While the exact impact of this new budget agreement on the FY12 International Affairs Budget will be determined this fall by House and Senate appropriators, it is clear continued deep cuts to non-war related development and diplomacy programs are in the offing. Before this current deal, the non-war related portions of the International Affairs Budget were already looking at more than a 20% reduction in just two years, with some accounts facing cuts of more than 30%.
Cuts of that magnitude will severely weaken the ability of the U.S. to effectively mitigate the impact of humanitarian crises around the world through preventative programs, which ultimately save lives and money. In an example cited by former USAID Deputy Assistant Administrator Mark Ward, a 1991 cyclone hit Bangladesh and killed over 130,000 people. In response, USAID built earthen dams and replanted mangrove trees in the delta–both proven, effective measures in buffering areas against cyclones and tsunamis. In 2007, a comparably massive storm, Cyclone Sidr, struck the same area. While even one life lost is too many, the death toll dropped to 10,000. Those dams and mangroves were inexpensive measures and ultimately saved over a hundred thousand lives, as well as millions of additional dollars that would have been spent in humanitarian relief.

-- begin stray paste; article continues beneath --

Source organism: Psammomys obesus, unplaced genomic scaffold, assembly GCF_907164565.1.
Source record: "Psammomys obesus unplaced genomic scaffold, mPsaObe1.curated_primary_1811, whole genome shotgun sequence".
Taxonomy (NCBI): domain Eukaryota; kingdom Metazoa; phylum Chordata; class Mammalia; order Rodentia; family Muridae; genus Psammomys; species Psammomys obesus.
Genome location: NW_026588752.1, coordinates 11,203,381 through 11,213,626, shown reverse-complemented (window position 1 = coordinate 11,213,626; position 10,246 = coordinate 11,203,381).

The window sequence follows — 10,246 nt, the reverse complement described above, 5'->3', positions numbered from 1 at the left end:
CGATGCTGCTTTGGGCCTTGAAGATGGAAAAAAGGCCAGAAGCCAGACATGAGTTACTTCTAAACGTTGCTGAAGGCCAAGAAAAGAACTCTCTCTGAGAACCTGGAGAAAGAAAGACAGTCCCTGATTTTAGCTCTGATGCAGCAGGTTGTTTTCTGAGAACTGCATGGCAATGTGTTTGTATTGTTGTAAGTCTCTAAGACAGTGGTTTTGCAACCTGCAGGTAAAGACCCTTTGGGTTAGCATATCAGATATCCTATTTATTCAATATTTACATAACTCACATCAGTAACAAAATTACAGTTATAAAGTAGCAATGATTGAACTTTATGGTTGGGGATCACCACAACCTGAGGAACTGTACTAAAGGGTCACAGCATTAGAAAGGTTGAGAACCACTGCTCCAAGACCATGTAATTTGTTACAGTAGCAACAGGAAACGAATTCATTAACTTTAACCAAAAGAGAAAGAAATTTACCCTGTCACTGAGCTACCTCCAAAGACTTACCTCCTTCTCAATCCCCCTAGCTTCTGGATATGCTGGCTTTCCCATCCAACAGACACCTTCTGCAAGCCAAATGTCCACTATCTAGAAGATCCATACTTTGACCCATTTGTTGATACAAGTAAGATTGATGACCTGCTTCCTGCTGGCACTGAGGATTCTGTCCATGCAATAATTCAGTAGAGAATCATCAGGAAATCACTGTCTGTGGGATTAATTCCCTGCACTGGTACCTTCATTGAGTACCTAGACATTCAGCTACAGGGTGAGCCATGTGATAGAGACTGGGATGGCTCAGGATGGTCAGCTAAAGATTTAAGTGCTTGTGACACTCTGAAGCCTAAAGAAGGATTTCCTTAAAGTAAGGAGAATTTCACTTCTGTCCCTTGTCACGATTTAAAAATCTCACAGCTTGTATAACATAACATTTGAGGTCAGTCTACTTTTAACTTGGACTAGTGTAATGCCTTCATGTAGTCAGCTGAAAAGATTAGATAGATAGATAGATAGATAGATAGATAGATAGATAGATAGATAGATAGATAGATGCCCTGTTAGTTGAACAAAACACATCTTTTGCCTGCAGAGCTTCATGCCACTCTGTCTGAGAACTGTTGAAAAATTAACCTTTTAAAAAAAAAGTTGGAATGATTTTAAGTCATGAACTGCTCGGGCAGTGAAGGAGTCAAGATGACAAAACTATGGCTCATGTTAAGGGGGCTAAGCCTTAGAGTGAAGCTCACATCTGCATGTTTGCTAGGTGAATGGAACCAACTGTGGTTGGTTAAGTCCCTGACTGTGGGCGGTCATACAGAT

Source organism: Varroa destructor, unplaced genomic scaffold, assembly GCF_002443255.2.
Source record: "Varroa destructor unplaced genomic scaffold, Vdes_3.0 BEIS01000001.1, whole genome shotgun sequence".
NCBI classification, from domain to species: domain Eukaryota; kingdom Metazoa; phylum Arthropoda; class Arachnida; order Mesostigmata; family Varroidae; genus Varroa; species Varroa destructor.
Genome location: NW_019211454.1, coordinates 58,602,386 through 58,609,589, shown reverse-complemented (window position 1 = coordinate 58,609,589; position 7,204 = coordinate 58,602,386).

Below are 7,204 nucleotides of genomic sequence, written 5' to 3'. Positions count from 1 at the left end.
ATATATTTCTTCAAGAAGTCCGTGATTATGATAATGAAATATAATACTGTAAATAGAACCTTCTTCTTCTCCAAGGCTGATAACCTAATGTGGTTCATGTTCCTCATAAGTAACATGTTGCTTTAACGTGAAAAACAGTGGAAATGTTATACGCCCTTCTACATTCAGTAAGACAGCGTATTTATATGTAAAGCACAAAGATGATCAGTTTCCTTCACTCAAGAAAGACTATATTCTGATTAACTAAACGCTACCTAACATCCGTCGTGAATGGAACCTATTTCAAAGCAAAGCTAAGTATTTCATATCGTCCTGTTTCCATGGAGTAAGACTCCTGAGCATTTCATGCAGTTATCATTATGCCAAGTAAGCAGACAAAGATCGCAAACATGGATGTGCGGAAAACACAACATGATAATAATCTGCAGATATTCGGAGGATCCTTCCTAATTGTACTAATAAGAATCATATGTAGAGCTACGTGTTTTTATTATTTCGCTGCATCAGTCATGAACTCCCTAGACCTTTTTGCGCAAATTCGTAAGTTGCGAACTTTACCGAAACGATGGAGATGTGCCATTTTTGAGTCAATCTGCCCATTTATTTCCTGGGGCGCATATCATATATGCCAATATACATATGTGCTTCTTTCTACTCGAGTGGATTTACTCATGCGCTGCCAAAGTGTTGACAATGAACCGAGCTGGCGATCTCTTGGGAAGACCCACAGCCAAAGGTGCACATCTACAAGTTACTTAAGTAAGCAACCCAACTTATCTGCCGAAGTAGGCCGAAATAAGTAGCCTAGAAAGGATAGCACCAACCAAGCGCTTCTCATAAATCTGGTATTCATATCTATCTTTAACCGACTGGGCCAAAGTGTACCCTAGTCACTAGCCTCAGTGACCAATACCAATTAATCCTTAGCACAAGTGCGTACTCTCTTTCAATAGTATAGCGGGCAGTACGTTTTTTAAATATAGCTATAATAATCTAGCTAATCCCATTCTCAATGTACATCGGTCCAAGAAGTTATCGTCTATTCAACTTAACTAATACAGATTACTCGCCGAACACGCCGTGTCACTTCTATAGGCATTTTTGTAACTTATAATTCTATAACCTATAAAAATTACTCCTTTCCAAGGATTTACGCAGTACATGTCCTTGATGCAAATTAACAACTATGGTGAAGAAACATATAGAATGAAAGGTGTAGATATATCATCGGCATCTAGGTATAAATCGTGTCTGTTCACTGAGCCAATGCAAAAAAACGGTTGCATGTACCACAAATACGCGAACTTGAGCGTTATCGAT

While the federal deficit is a serious problem that must be addressed, it cannot be fixed on the back of the International Affairs Budget. These cuts, which make up a fraction of 1% of the federal budget, will not balance the budget. Outside of the frontline states, International Affairs programs mitigate disasters while saving thousands of lives and U.S. tax dollars in the long run. By improving communities and lives around the world, U.S. humanitarian programs also improve America’s standing and leadership in these regions. In failed states, humanitarian relief programs offer an opportunity for increased U.S. leadership in the developing world. Deep cuts to programs of U.S. global engagement would not only hinder the ability to mitigate crises, they would hinder America’s ability to lead abroad.